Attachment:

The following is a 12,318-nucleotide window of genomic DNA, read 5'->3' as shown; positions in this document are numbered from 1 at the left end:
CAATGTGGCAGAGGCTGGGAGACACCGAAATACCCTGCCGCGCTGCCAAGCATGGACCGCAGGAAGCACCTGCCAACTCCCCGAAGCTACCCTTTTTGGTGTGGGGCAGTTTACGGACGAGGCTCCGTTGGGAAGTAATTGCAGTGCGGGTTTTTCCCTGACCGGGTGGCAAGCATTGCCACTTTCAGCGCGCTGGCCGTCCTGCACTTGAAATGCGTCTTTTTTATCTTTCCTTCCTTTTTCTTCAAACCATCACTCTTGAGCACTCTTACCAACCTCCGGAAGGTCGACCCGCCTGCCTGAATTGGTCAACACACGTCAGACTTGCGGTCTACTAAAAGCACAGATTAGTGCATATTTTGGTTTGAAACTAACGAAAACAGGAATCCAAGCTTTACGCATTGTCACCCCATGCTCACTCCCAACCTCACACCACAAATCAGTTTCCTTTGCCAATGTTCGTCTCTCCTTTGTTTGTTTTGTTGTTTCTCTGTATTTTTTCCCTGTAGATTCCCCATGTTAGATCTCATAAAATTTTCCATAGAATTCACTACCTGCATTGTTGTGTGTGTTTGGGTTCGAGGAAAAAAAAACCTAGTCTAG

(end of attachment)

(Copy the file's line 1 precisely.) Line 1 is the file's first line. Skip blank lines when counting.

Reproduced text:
The following is a 12,318-nucleotide window of genomic DNA, read 5'->3' as shown; positions in this document are numbered from 1 at the left end: